By now we suspect many, if not most, (re) insurance executives are suffering from emotional “whiplash”, as one hitherto unthinkable movement after another occurs within markets and countries, while (for those whose companies are publicly-quoted) gazing in disbelief at how a sudden change in sentiment can trash a share price, even for fundamentally sound businesses.
Consider the paradox that, in essence, most governments whose populations are affected by the Covid-19 pandemic are deliberately inducing a recession in their economy through mandated lockdowns, business closures and quarantine actions. Yet, at the same time, they and their central banks are further increasing their levels of borrowing and inflating their balance sheets to counter the consequences of their own decisions.
The State (Leviathan), where it is still functional, is re-asserting its dominance, even if the terms of many “rescue” measures are skewed to favour certain sectors or business sizes. That is not to denigrate the politicians, who are faced with a crisis we are sure none of them ever contemplated or imagined; but we shall be living with the second order (and beyond) effects and unintended consequences for some time, unless the pandemic is considered under control in fairly short order, and such measures prove unnecessary and can be curtailed or revoked. The old saw used to be: “A billion here, a billion there, now you’re talking real money!” No one can substitute T for B, at least in the US.
What is also becoming increasingly clear is that, to function most effectively, the global economy must remain open. The crisis has demonstrated how economies are interdependent, as well as exposed to hitherto hidden or overlooked “choke points”. Yet, one consequence of what is happening is that many governments will decide that they must increase domestic self-sufficiency to the extent possible. This is rational as a protective measure, but the slope to autarky is a dangerous one; and the consequences for many could be a regression in terms of economic output and efficiencies. Ricardo’s theory of comparative advantage is going to be re-examined and tested. We doubt it will be found wanting.
Events reinforce the need for rigorous statistical analysis of data; careful assessment of facts; an understanding of interdependencies; the ability to assign realistic parameters to probabilities; and an understanding of individual and societal psychology. Intellectual laziness, or an unwillingness to face the realities of the situation and adjust accordingly, will destroy hitherto “safe” businesses. Ostriches will become an endangered species.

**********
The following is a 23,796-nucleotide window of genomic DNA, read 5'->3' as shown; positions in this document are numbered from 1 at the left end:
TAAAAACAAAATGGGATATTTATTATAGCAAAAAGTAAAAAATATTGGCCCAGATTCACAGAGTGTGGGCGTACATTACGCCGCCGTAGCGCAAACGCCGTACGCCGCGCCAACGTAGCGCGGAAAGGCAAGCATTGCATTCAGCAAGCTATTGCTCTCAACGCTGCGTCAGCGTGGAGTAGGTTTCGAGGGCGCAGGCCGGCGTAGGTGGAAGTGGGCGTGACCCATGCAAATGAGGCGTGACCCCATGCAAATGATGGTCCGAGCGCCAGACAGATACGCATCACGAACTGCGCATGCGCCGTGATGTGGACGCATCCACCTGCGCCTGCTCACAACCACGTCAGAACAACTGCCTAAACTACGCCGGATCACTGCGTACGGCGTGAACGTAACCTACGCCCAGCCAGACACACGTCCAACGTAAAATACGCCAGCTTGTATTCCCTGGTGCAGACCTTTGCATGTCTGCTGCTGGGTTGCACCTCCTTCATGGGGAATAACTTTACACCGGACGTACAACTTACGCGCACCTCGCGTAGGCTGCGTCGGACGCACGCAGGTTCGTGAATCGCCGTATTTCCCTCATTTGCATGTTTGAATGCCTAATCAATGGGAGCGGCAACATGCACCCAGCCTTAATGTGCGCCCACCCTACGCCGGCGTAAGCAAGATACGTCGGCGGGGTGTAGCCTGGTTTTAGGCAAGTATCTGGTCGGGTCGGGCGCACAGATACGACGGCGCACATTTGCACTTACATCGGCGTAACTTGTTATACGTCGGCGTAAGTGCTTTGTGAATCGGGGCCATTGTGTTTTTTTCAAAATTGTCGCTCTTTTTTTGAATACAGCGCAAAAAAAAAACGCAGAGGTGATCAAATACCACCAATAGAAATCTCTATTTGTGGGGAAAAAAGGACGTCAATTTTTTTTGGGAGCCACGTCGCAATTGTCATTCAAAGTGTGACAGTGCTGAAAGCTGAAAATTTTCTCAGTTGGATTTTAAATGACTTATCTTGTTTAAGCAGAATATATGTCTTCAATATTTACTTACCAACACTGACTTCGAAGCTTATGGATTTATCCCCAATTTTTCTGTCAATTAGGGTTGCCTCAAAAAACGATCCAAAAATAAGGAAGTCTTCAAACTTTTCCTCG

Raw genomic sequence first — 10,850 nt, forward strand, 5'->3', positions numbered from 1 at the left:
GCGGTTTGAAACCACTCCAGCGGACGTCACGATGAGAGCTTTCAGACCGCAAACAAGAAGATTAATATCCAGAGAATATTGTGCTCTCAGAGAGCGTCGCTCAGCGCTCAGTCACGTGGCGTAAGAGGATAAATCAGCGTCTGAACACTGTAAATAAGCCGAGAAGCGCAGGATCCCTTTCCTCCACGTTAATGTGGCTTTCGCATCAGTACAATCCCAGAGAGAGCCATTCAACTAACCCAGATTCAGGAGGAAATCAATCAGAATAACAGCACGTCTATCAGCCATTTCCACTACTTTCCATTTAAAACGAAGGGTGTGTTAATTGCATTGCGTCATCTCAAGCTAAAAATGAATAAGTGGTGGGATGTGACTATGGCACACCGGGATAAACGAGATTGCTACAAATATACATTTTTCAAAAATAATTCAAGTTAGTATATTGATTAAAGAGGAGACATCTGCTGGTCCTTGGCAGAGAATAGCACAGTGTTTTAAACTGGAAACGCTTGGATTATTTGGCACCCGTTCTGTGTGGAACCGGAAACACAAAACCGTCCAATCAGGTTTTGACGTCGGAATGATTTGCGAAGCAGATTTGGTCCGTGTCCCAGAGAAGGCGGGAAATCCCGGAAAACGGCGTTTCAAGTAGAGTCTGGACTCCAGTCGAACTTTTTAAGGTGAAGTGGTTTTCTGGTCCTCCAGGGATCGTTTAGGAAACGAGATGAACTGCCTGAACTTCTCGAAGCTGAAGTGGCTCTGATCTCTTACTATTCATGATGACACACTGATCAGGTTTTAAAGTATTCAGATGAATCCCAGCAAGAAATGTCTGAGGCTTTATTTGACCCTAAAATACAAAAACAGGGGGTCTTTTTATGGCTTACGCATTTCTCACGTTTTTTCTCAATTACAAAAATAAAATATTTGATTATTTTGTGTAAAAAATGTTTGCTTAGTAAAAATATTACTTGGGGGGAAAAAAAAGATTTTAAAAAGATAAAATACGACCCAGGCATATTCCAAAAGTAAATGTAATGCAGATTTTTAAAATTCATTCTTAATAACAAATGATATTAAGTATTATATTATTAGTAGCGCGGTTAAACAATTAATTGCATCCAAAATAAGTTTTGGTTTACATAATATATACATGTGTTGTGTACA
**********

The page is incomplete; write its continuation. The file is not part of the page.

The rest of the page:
Of course, the ability of models to predict the severity, or to anticipate the source of disruption is often severely limited. They are a guide or means to construct a framework, and must be treated as such. Therefore, the business approach must be based on resiliency to extreme shocks of outsized magnitude and of unknown nature; not on the ability to withstand narrowly-described scenarios.
The pandemic demonstrates that, as human beings and societies, we are all in this together- even observing “social (or physical)-distancing” is a co-operative act. Covid-19 respects neither borders, nor wealth, nor position. Maintaining cohesion and effectiveness, based upon a shared set of values; open communication; and robust systems and processes are essential to survive and ultimately prosper when the crisis abates, as it surely will.
And one final thought- as one City grandee put it: “When the plague broke out in Athens, it enabled Sparta, which was more disciplined, to become dominant”. No prizes for who plays which role in current times. There are few, if any, certainties in geopolitics, but Thucydides must be smiling.
To be very clear, at Awbury we remain fully operational; and remain ready and able to meet our Insureds’ and clients’ needs; and to answer any and all questions.
The Awbury Team